The Video Games Federation will challenge an ordinance issued by the Tamil Nadu government to ban online gaming because it classifies rummy and poker as games of chance, the industry body said on Wednesday.
The Video Games Federation (EGF), whose members include Games24x7, MPL and Junglee Games, invoked the Supreme Court’s order, according to the industry body, to consider rummy a game of skill.
“Putting rummy into a game of chance is a direct violation of Supreme Court rulings, and the Madras High Court ruling overturned a law banning online games including rummy and poker,” EGF said. know in a statement.
Tamil Nadu has issued a decree banning online gambling and regulation Game online in the state and said an online gaming regulator would be established to exercise the powers conferred by this ordinance.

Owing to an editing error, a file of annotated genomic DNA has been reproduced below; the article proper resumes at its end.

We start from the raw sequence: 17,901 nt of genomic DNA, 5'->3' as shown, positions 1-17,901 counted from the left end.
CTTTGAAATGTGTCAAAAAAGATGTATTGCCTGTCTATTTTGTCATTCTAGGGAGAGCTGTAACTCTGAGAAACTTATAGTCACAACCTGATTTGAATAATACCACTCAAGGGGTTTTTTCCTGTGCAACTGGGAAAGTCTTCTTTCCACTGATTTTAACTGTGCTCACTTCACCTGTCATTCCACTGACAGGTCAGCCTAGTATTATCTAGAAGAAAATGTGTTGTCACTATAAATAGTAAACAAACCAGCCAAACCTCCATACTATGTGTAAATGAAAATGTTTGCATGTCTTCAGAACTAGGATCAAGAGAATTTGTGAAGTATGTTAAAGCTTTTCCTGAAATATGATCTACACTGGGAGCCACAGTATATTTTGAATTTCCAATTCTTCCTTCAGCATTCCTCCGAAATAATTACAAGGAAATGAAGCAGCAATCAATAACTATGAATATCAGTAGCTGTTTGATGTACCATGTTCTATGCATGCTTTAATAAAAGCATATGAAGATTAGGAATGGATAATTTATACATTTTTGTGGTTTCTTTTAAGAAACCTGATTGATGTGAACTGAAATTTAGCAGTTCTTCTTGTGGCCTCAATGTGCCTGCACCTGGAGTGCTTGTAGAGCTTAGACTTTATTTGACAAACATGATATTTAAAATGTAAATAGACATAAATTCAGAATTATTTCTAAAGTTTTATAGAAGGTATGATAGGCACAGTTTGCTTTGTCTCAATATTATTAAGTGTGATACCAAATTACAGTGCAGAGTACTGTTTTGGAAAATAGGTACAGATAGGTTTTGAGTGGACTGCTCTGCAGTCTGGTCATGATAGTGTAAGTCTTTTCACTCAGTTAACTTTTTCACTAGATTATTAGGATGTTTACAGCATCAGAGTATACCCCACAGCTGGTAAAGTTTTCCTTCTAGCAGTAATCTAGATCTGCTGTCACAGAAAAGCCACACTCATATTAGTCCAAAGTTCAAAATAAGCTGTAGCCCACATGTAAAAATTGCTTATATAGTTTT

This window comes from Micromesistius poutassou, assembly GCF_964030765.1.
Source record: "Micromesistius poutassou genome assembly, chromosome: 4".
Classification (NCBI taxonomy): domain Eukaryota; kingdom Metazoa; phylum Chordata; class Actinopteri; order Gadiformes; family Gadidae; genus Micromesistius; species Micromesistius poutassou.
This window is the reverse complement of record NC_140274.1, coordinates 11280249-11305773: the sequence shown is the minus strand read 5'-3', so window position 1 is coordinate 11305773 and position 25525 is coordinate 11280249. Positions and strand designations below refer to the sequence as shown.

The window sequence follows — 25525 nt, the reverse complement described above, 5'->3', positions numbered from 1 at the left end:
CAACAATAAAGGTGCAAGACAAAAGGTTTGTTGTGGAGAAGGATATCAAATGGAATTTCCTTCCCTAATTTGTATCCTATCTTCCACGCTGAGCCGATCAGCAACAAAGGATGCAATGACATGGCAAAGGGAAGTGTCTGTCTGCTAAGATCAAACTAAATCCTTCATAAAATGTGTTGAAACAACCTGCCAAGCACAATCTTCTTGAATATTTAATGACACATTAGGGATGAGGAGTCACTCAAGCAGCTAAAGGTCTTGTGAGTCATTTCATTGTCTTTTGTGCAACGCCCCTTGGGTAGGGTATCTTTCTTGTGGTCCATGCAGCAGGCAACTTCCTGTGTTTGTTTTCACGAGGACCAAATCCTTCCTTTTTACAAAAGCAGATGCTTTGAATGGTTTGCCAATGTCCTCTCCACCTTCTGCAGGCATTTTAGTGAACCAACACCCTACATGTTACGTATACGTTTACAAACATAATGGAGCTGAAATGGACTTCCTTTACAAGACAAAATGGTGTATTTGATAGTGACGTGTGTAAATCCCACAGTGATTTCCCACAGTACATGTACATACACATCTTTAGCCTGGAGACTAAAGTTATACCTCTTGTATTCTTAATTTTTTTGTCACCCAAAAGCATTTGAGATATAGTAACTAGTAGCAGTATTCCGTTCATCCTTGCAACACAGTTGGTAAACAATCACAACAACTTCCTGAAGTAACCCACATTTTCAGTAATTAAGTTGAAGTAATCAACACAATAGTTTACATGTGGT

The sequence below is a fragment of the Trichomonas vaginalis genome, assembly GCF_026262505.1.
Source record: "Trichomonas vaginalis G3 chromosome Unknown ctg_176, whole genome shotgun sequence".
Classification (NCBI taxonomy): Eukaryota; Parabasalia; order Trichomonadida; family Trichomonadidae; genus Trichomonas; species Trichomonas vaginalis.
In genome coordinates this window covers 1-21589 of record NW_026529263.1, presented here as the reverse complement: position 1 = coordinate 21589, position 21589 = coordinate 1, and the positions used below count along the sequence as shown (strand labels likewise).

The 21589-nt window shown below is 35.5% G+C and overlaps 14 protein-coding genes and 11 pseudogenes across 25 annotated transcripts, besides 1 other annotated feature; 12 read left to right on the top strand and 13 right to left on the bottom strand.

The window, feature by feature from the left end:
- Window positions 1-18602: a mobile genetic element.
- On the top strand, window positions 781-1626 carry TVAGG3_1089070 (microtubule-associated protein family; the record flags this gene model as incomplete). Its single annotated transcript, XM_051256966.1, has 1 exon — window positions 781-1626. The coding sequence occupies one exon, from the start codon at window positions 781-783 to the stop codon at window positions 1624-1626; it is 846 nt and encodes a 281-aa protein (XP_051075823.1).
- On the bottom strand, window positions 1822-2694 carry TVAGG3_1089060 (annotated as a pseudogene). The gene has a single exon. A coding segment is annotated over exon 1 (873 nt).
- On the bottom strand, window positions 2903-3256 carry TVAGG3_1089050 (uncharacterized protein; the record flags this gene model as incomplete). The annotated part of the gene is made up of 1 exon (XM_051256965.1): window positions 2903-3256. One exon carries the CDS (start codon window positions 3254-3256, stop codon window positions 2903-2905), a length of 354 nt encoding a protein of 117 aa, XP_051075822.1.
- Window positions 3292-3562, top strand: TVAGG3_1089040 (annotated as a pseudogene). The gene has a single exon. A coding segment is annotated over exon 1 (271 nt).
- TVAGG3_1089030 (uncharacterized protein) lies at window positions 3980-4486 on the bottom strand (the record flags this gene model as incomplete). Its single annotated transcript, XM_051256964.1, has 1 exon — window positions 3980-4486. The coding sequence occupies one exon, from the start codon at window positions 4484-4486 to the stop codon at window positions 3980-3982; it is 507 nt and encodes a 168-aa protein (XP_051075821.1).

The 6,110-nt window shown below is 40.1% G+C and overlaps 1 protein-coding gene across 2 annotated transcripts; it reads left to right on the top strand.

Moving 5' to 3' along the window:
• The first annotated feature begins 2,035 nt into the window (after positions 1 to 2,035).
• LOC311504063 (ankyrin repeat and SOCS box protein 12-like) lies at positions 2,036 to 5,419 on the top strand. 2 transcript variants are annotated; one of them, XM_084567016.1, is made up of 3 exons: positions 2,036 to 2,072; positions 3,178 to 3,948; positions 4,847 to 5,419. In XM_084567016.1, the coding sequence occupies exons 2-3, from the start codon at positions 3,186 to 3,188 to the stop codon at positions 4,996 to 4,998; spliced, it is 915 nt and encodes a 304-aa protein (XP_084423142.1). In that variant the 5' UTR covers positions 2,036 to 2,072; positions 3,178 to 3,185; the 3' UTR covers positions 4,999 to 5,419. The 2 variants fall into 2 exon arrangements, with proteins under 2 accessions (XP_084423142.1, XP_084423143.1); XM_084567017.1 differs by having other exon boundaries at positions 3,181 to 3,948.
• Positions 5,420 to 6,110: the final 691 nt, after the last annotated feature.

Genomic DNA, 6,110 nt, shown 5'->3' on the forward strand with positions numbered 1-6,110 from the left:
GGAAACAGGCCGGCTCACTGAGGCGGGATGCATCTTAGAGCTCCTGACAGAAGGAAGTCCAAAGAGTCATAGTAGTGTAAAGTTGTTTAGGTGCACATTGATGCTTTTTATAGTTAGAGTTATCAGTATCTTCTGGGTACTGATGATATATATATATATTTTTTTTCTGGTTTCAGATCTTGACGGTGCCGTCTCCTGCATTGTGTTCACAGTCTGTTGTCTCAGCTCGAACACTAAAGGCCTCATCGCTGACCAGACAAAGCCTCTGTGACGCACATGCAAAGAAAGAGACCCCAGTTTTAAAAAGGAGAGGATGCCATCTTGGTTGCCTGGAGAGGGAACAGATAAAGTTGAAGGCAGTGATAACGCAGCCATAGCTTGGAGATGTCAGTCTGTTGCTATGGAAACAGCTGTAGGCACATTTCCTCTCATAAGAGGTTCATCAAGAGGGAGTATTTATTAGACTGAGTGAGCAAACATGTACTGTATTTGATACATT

Authorities will regulate online games, issue registration certificates to local online game providers in addition to identifying online games of chance – rummy and poker – and monitor operations of online game providers in the state, among others.
“After reviewing the ordinance, we have decided to file a lawsuit because it classifies rummy and poker as games of chance. This is in contrast to many legal rulings including the recent Supreme Court ruling. High Madras, where games of skill and chance are clearly separated.
“The Supreme Court and several high courts have reaffirmed the status of skill-based gaming as legitimate business and that the state must take these rulings into account in developing a game policy. the game is more suited to protecting players than resorting to a ban,” EGF CEO Sameer Barde said in the statement.
EGF says the need of the hour is for a comprehensive online games policy to protect players and ensure that only legitimate online skill game operators offer their services while removing law breakers.
The industry body says the Indian gaming market is expected to grow from $2.2 billion at present (nearly Rs 18,300) to $5 billion (nearly crore 41,500) by 2025.